Academic journal article Bulletin of the World Health Organization

Developing a Scale for Measuring the Barriers to Condom Use in Nigeria. (Research)

Academic journal article Bulletin of the World Health Organization

Developing a Scale for Measuring the Barriers to Condom Use in Nigeria. (Research)

Article excerpt

Voir page 931 le resume en francais. En la pagina 931 figura un resumen en espanol.

Introduction

Any obstacles to the use of condoms in heterosexual relationships can interfere with their frequent and consistent employment as a means of preventing acquired immunodeficiency syndrome (AIDS) and sexually transmitted diseases (STDs), and for family planning purposes (1-4). Although some of the specific barriers to condom use in Africa have been elucidated (5-11), a method of measuring an individual's barriers to their use has still to be identified. Measuring and explicating the potential barriers to condom use represents an important step in promoting the effectiveness of a strategy for improving their use (12). This paper examines how such a method, with a scale for assessment, contributes to the understanding and measurement of the barriers in Nigeria. The findings are of relevance also for other African countries.

Need for condom use and its promotion in Nigeria

Heterosexual intercourse is the leading means of transmitting human immunodeficiency virus (HIV) in Nigeria. The first case of HIV/AIDS involving a sexually active teenage girl was identified in the country in 1984 (13). About 10 years later, close to 1000 cases had been identified and some 500 000 people were estimated to be HIV positive (13, 14). It was thus believed that a major HIV/AIDS epidemic might be under way in the country. In Nigeria, heterosexual contacts with long distance truck drivers (15) and commercial sex workers (16) are the major vector for the spread of the AIDS virus through diverse population groups. There are severe implications of a large-scale HIV/AIDS epidemic in the country, including the likelihood of demographic changes due to deaths, resulting in a reduction in the productive workforce. Furthermore, national budgets may be confronted with having to allocate more funds for health to cope with the increase in HIV/ AIDS cases. This may worsen the current levels of national poverty and adversely affect the basic welfare of the population.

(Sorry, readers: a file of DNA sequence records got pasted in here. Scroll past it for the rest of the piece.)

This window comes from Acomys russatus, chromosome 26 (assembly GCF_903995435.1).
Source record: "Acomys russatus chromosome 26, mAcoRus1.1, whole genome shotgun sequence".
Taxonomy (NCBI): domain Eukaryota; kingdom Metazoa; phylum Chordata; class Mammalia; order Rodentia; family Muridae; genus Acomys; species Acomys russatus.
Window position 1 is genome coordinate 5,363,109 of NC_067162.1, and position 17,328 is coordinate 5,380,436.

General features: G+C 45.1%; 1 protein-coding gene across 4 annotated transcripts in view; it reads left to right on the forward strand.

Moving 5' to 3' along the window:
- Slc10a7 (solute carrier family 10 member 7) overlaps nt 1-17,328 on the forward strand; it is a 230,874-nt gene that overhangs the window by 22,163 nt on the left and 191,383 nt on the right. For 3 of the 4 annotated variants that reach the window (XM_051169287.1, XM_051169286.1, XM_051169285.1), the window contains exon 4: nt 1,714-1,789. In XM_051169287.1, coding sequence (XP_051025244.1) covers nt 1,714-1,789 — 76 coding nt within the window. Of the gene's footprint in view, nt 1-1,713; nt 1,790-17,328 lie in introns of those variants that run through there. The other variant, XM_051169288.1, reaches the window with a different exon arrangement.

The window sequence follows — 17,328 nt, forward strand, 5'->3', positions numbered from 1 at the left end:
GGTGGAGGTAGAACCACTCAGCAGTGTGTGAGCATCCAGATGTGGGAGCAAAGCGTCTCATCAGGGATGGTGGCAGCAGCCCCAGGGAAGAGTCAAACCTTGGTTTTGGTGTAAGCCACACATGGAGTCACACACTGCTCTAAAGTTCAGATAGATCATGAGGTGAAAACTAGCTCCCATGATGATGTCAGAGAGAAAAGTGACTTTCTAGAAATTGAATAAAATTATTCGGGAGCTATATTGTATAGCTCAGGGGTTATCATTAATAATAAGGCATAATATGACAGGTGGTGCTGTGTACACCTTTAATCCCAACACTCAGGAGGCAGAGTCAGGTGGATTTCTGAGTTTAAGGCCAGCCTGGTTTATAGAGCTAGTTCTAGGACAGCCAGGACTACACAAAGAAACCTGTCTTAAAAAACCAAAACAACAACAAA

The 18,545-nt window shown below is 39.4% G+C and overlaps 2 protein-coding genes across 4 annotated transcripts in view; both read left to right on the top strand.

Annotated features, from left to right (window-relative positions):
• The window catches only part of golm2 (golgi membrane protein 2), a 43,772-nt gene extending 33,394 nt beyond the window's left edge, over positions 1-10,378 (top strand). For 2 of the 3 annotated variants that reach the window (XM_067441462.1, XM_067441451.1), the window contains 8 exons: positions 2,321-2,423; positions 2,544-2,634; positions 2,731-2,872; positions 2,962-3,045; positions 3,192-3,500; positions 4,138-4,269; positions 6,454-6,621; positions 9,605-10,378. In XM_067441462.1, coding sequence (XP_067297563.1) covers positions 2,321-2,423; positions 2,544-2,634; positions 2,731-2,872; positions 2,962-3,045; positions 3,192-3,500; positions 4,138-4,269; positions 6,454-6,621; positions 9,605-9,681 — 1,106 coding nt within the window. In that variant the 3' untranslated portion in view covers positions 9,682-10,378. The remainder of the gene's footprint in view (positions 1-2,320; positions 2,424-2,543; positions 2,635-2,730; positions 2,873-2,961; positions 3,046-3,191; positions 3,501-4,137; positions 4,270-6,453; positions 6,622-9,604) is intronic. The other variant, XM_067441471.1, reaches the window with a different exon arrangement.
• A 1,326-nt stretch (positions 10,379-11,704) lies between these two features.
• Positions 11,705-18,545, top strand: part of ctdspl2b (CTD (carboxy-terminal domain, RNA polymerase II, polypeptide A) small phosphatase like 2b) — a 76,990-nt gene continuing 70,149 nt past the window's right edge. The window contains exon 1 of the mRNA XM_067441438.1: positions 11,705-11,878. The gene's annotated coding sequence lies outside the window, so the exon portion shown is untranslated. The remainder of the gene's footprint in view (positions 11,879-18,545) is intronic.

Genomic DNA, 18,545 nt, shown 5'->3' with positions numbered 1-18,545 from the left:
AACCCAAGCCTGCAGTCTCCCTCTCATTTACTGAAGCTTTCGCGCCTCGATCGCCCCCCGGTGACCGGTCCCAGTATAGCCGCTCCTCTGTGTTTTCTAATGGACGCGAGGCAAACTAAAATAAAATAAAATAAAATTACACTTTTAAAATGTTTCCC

Greater attention needs to be directed towards measures that will reduce the risk of HIV infection in Nigeria, and since 1984 several approaches have been used by various governmental and nongovernmental agencies to protect the public from HIV/AIDS infection. The major focus of the efforts to encourage condom use has been advocacy through radio and television broadcasts, as well as other popular media channels, and within counselling relationships. Rational and self-evident as these messages may be, most Nigerians are only aware of condom use as birth control and sexual diseases protective measures. These efforts have not produced significant practical use of condoms in sexual relationships (16-20). (a)

Prospects for the measurement of barriers to condom use

One reason for the minimal effects of the existing advocacy methods for condom use in Nigeria is that most interventions do not incorporate mechanisms to control the barriers that inhibit condom use in sexual relationships. In so far as some knowledge of the nature of such barriers exists (5, 17, 21-24), interventions should commence by identifying these barriers and proceed to controlling them through use of an appropriate strategy.

The method of measurement that was used in the present study includes identifying the adverse experiences associated with condom use in sexual relationships. Furthermore, the measurement identifies individuals who give and do not give priority to using condoms and the type of condom use intervention. Finally, the measurement scale employed is suitable for addressing critical issues that surround low rates of condom use, and facilitates their increased use in various populations. For example, in sub-Saharan Africa condom use is reported by only 1% of women in the reproductive age group and by a slightly higher percentage of men (25). One suggestion for this is that condom use interferes with the sexual functioning of these groups of people (26), perhaps because sexual intercourse is not so enjoyable when a condom is used or because some guilt feelings are experienced. …

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